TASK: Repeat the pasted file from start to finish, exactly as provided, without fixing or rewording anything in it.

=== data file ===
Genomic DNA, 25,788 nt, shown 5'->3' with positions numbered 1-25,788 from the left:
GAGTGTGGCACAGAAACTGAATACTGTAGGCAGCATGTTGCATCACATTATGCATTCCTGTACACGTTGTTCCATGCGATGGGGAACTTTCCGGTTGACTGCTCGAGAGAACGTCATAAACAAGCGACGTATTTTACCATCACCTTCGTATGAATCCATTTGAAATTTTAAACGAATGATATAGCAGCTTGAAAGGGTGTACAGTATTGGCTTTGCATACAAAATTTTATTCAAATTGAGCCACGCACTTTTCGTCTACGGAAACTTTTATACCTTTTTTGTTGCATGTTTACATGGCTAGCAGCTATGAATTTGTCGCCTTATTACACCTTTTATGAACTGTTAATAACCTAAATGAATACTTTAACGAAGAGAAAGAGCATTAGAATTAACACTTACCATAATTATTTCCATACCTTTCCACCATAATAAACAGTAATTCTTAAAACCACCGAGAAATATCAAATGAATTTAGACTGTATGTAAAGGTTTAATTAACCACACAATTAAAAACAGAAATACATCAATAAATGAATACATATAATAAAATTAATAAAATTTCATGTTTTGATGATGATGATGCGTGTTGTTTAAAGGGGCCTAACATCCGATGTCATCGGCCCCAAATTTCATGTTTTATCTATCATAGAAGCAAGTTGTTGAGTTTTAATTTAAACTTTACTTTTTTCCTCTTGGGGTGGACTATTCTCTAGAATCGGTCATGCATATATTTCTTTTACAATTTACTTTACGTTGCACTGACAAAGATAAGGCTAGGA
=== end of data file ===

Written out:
Genomic DNA, 25,788 nt, shown 5'->3' with positions numbered 1-25,788 from the left:
GAGTGTGGCACAGAAACTGAATACTGTAGGCAGCATGTTGCATCACATTATGCATTCCTGTACACGTTGTTCCATGCGATGGGGAACTTTCCGGTTGACTGCTCGAGAGAACGTCATAAACAAGCGACGTATTTTACCATCACCTTCGTATGAATCCATTTGAAATTTTAAACGAATGATATAGCAGCTTGAAAGGGTGTACAGTATTGGCTTTGCATACAAAATTTTATTCAAATTGAGCCACGCACTTTTCGTCTACGGAAACTTTTATACCTTTTTTGTTGCATGTTTACATGGCTAGCAGCTATGAATTTGTCGCCTTATTACACCTTTTATGAACTGTTAATAACCTAAATGAATACTTTAACGAAGAGAAAGAGCATTAGAATTAACACTTACCATAATTATTTCCATACCTTTCCACCATAATAAACAGTAATTCTTAAAACCACCGAGAAATATCAAATGAATTTAGACTGTATGTAAAGGTTTAATTAACCACACAATTAAAAACAGAAATACATCAATAAATGAATACATATAATAAAATTAATAAAATTTCATGTTTTGATGATGATGATGCGTGTTGTTTAAAGGGGCCTAACATCCGATGTCATCGGCCCCAAATTTCATGTTTTATCTATCATAGAAGCAAGTTGTTGAGTTTTAATTTAAACTTTACTTTTTTCCTCTTGGGGTGGACTATTCTCTAGAATCGGTCATGCATATATTTCTTTTACAATTTACTTTACGTTGCACTGACAAAGATAAGGCTAGGA